The new year could and should be a seminal 12 months for global health and development: as Kathy Calvin, president of the United Nations Foundation, blogged earlier this month, 2015 "can be a year for the history books".
Formed in 2000 to create a blueprint for tackling poverty, hunger and disease, the Millennium Development Goals draw to a close this year. This provides a chance to reflect and build upon their achievements, and turn attentions to securing development for the long term.
September will see the creation of a new set of 'sustainable development goals' with the aim of creating a world that is fair, equitable and inclusive for future generations. This is exciting, albeit hugely ambitious. It means that whether we're in business, government or civil society, we've all got an opportunity to help people live healthier and more prosperous lives for good.
Nobody can yet comprehend the legacy that the current Ebola outbreak will leave. But that should galvanise us into action - it shows why 2015 must be the year to strengthen health systems and support innovative solutions that secure healthier lives and livelihoods.
So what are the five resolutions to help ensure 2015 is a game-changing year for global health?
Recognise there is no wealth without health
The Millennium Development Goals rightly focused minds on tackling entrenched problems compromising health and wellbeing. This enabled targeted action that made real inroads against these challenges.
But the sustainable development agenda will need to think more laterally if we are to untie the complex web of interlinked factors trapping people in poverty and ill health. Communities can only thrive if their people are healthy and productive and the new goals should reflect this. Investing in health should over time strengthen countries' economic development. That provides a better environment for all of us so we all have a role to play in making this a reality.
Swell the ranks of frontline health workers
Frontline health workers are the backbone of resilient, responsive health systems but they are too scarce. As the Ebola outbreak illustrated, there is a pressing need to strengthen health systems and build trust in them. This means having clinics and hospitals in the right places with strong relationships between primary and secondary care; robust supply chains that ensure a reliable flow of medicines; and more skilled health workers.
This should enable health systems to better manage everyday healthcare challenges and to have stronger procedures in place for preventing and controlling outbreaks when they do happen. So we need to find innovative ways to get more feet on the ground. Could other healthcare companies consider reinvesting a portion of their profits in developing countries to strengthen health systems and train health workers? What's more, we need to consider how patients can access these systems without falling into financial hardship as a result. How can companies, governments and NGOs work together to advance 'universal health coverage'? These are all questions for 2015.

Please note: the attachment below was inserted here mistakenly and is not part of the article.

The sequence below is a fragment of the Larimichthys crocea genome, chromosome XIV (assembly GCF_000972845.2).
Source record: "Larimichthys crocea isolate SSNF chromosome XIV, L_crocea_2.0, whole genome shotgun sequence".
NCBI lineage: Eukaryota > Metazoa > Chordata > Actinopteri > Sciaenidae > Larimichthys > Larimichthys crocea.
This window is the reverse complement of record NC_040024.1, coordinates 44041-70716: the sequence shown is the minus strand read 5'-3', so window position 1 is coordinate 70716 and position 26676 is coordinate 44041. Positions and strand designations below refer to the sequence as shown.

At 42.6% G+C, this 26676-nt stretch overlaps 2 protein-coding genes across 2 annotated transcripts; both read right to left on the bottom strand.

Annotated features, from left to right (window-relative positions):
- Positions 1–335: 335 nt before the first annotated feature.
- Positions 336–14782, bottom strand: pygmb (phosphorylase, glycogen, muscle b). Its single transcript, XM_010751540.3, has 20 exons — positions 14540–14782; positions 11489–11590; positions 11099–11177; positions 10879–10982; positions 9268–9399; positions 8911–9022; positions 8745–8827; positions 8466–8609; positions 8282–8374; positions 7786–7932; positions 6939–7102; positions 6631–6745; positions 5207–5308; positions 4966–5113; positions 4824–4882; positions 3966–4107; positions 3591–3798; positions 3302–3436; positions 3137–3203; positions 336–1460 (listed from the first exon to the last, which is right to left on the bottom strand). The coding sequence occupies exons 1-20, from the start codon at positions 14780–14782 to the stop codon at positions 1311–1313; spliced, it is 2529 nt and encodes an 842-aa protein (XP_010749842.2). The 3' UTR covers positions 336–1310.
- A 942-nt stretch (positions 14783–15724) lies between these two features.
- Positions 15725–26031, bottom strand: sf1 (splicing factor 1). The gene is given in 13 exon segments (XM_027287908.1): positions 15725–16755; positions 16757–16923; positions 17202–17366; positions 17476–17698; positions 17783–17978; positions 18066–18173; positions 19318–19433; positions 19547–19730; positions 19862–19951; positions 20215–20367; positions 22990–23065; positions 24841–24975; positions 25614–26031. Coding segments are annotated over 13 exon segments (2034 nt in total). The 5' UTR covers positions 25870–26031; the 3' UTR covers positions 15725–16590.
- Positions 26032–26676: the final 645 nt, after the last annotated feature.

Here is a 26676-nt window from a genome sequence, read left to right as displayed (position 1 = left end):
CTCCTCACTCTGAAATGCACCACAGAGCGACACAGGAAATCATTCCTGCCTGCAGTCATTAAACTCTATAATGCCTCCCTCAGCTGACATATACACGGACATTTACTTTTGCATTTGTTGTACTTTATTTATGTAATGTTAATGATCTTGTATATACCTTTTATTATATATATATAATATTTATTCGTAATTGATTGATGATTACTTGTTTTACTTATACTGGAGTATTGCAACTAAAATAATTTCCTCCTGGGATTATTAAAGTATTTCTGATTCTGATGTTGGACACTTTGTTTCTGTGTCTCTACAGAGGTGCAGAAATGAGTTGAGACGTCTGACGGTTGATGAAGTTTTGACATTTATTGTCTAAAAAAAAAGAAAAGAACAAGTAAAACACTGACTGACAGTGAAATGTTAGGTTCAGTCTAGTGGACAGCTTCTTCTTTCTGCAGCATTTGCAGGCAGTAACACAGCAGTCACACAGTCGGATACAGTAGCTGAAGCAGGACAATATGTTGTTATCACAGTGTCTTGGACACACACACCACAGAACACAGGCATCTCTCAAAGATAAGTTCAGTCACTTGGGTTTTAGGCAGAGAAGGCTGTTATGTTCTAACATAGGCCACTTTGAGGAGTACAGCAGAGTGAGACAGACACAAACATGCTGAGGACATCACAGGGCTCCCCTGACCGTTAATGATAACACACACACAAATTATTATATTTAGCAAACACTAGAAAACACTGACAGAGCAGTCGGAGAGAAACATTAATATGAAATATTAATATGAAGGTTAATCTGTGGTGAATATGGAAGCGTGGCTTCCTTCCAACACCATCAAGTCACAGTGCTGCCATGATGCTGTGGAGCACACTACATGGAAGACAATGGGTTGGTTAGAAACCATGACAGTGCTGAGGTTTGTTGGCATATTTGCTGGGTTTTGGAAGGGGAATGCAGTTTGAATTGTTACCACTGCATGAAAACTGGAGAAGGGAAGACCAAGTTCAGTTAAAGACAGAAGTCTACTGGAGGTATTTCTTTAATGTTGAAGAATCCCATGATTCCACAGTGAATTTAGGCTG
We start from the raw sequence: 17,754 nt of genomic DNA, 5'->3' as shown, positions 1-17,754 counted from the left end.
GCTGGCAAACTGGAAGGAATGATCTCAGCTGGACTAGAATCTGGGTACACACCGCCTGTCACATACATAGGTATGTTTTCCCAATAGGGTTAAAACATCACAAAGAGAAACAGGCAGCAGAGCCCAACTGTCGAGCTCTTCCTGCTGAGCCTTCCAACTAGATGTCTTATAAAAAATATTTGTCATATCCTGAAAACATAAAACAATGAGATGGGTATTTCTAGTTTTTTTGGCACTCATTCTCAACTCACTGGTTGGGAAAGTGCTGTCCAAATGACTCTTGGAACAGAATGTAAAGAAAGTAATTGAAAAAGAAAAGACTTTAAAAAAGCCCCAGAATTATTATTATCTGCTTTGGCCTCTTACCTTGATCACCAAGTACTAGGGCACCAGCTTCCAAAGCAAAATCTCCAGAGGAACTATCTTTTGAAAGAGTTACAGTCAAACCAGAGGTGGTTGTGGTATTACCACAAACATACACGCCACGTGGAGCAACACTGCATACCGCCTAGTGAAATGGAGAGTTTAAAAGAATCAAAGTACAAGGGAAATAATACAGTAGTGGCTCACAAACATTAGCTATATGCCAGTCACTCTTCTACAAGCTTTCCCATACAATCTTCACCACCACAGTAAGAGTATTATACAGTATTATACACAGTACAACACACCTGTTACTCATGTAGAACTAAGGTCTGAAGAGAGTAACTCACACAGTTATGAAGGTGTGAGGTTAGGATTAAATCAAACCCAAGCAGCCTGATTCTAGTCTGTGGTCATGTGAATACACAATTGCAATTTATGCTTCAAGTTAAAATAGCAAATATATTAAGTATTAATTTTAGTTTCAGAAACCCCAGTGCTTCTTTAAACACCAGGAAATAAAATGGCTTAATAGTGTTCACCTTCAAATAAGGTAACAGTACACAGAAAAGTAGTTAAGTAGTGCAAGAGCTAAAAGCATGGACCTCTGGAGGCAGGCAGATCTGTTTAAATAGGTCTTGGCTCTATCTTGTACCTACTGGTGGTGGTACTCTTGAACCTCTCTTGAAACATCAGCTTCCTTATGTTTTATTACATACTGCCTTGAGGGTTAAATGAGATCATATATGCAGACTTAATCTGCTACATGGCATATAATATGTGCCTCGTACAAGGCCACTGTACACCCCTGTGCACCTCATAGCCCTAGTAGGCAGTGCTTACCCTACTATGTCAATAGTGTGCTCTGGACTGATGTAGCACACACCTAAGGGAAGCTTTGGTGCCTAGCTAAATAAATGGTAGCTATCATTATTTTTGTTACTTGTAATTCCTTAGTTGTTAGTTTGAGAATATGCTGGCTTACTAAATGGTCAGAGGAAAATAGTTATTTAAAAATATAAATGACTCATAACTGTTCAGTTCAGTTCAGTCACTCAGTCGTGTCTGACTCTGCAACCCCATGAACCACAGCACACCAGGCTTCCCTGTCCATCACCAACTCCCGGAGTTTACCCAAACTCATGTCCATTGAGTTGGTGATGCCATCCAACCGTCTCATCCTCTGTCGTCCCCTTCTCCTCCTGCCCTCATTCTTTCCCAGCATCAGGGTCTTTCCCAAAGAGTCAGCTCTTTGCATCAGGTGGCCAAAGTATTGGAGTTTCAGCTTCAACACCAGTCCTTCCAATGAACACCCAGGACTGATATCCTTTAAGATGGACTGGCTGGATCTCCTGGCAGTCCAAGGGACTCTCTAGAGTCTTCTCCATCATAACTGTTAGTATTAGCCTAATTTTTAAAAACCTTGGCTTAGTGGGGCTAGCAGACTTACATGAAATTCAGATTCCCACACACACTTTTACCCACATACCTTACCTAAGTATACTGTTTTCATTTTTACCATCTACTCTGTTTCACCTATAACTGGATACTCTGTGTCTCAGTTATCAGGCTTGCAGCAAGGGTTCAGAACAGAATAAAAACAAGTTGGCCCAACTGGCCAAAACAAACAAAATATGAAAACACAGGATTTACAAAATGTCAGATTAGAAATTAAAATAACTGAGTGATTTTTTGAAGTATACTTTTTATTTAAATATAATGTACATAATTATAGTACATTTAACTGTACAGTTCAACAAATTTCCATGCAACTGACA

Act now on NCDs
There is a powerful parallel between the history of HIV/AIDs in Africa and the unfolding threat of non-communicable diseases (NCDs) - such as cancer and diabetes. The danger is clear and while some important steps have been taken, relatively little is happening to contain it. Now is the time to invest in prevention to save suffering - and high treatment costs - further down the line. Be it in Angola or Nigeria, cities are developing fast - but not always with green spaces or amenities for keeping fit. At the same time, the middle class is growing - bringing with it lifestyle changes that are not always healthy. 2015 is the year to take bold steps to change this - investing in research and development on NCDs in Africa; educating a generation on healthy life choices; and keeping our cities green - could Africa make cycling as safe and cool as the Dutch have done?!
Take bright ideas beyond the local
There is a strong pipeline of bright ideas in global health - especially coming from less developed countries. Conceived and driven from the grassroots, these ideas are tailored to a community's particular challenges and opportunities.
But these ideas have applications elsewhere and we need to make 2015 the year in which we take them beyond the local. A low-cost, low-tech device developed in Malawi to help babies with breathing difficulties has equal relevance in developed countries as it does in resource-poor settings.
These ideas need support - through financing mechanisms, mentoring and profile-raising - to help scale up and translate into other settings.
Don't get complacent
We can't forget progress already made - or get complacent. Millions more children are now surviving to see their fifth birthday; deaths from malaria have almost halved in the last 15 years. But to maintain the momentum, we must keep innovating - finding new medicines, vaccines and other interventions; and make sure they reach those who need them most.
This has the potential to be an exciting and formative year for health and development. If different sectors work together to take thoughtful, tangible actions, we can fulfil this promise.